We’ve been going through some pretty rough stuff here lately. So I thought I’d share with you this email I got in today (right, actually, at a moment that I was feeling particularly low). Its subject line was, “A heartfelt thank you.”
I wanted to share this in the hopes that it might prove for you something of the ray of sunshine it did for me; such light is such a blessing when things are dim.
I was raised in a very independent fundamental Bible-believing baptist home and church. My childhood was not pleasant, to say the least. But that is not why I’m writing you today.
When I left home for college, I thought for sure life would be better to me than it had been all those years trapped in my home. It was not. My faith took a real beating during that time. I had gotten through an abusive home, and I’d been waiting for God to show up and deliver me for a long long time. But he hadn’t shown up then, and he wasn’t showing up now.
While I was being tossed about by life, I started questioning aspects of my faith. So much so that I was afraid I might not actually be Christian! When I came to that realization I just froze. I stopped participating, questioning, and thinking about religion in any form. I was scared of what any realization at that point might mean for me. What if I didn’t really believe what I thought the Bible said? What if I was going to hell because I just couldn’t find peace in my faith? What if I decided the Church as I knew it was a giant, seething mass of ugliness I couldn’t tolerate? I was so afraid. Afraid of hell, afraid of my own doubts, afraid of finding a truth that was separate from any god.
Then I found your blog. And I realized that maybe real Christianity was more than I had been raised to believe. Maybe my heart shied away from Christianity because of how it had been presented to me. Maybe the preacher man was just as human as I am, and maybe he got it wrong. Maybe I didn’t have to despise the gays who could not change their sexual preferences. I didn’t have to despise the homeless man begging. I didn’t have to be pro-war, and anti-women.
Suddenly my mind and heart together realized that there was so much more Jesus was offering and demanding than what I had seen thus far. Maybe love really could be enough.
I am looking out in front of me and I see I am taking the first steps on a long road to study, to search out, to really find who Jesus is and what He wants us to be. Thank you for being that light in my darkness that gave me the courage to release my heart from the bonds of fear that have held me tied tight and silent for many years. Thank you for being the voice in my deafness that reminded me to breathe and to love.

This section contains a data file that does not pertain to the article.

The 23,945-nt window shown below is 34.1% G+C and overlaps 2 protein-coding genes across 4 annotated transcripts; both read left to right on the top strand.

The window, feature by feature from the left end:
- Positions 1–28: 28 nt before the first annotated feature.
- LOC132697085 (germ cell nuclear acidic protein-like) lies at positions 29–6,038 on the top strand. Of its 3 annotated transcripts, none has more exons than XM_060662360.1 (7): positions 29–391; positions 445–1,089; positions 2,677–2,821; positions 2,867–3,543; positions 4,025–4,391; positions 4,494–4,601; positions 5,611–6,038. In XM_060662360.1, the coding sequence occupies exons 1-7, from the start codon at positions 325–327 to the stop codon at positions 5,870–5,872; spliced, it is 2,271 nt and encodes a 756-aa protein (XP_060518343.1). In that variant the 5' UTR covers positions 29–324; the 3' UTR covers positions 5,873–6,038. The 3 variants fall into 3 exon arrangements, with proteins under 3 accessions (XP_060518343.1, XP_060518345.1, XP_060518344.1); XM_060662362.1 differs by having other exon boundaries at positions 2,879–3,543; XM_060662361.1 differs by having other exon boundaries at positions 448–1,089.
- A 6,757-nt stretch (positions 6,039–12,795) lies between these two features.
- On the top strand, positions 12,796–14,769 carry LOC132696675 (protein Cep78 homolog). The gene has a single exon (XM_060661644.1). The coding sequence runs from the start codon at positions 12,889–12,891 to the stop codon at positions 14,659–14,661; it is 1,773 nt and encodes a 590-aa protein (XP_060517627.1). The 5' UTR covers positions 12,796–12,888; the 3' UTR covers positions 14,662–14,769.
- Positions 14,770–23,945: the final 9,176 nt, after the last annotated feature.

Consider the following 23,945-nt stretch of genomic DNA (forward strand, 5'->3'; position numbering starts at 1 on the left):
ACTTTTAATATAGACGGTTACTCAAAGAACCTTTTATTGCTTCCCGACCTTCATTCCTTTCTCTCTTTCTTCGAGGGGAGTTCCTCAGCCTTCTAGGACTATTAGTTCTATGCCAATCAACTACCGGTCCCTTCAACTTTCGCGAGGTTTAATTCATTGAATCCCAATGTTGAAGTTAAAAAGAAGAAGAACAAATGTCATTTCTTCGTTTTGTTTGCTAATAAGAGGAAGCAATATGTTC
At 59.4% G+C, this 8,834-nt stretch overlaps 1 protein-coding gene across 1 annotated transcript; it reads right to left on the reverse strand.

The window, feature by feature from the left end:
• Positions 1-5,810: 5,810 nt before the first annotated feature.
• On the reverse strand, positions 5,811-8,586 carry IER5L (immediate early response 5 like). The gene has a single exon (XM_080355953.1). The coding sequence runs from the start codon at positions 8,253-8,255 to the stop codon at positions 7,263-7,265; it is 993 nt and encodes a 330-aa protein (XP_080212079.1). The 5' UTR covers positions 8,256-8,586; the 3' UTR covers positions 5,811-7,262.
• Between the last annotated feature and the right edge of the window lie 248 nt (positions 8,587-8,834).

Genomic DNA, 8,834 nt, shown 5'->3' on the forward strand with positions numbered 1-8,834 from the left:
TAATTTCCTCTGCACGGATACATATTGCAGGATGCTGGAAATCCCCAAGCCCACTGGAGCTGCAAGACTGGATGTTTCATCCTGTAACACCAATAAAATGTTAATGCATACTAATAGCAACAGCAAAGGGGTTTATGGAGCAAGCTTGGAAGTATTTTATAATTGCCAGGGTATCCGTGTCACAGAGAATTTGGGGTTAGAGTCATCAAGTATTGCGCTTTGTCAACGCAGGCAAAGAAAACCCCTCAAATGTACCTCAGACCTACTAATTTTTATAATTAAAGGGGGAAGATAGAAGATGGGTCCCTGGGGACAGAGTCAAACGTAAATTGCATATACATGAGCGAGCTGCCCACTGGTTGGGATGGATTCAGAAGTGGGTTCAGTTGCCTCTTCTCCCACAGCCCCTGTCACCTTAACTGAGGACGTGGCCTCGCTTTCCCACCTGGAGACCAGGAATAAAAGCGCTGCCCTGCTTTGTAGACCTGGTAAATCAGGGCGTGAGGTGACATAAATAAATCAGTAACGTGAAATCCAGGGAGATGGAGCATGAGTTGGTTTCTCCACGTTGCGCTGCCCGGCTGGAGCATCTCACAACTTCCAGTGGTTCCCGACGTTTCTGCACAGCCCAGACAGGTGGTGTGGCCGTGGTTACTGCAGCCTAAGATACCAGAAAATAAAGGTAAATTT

Also, this letter comes at a uniquely apropos time for me personally; it’s the signal flag I was waiting for to tell me it was time to say something I’ve been meaning to. About two weeks ago I became aware of a new, profound and (as it turns out) increasingly pressing need of mine to very clearly spell out everything that I think actually happened—cosmically, spiritually, personally, universally—when Jesus died on the cross.
In short, the time has come for me to write a book spelling out the entirety of my theology (he said, acutely aware of the repelling pretentiousness that always seems to accompany that word).
And I’ve decided to write that book, post-by-post, here on my blog. What else can I do? I can’t write the book and keep the blog going (not to mention also ghostwriting the full-size book for which I contracted when, three months ago, my wife Catherine became unemployed for about a month before becoming Director of Finance & Administration for 2-1-1 San Diego, where she is very happy indeed).
I’m not yet sure how or where I’ll keep the posts together on the blog, so that anyone who wants to can easily catch up on reading them all, but that an easy problem to solve. And the book won’t be the only thing I’ll be writing on the blog; I’ll continue to respond to those letters I’m moved to, and to comment on whatever current events catch my attention. But the book will definitely be the main thrust of the work I’ll be doing here until it’s finished.
I’ve written—gosh, sixteen books: nine ghostwritten, seven of my own. But I’ve certainly never written one intended to cover as much ground as will this one (though Penguins is awfully comprehensive; and though hardly a book I covered a lot of theological ground in the 16-pt. tenets of Unfundamentalist Christians). But I’ve sure never written a book … well, right out in public.
So this should be fun. In my work you guys have been awesome partners with me thus far. If anyone has ever had an ideal place to write a book about God, I’m thinking this blog is that place.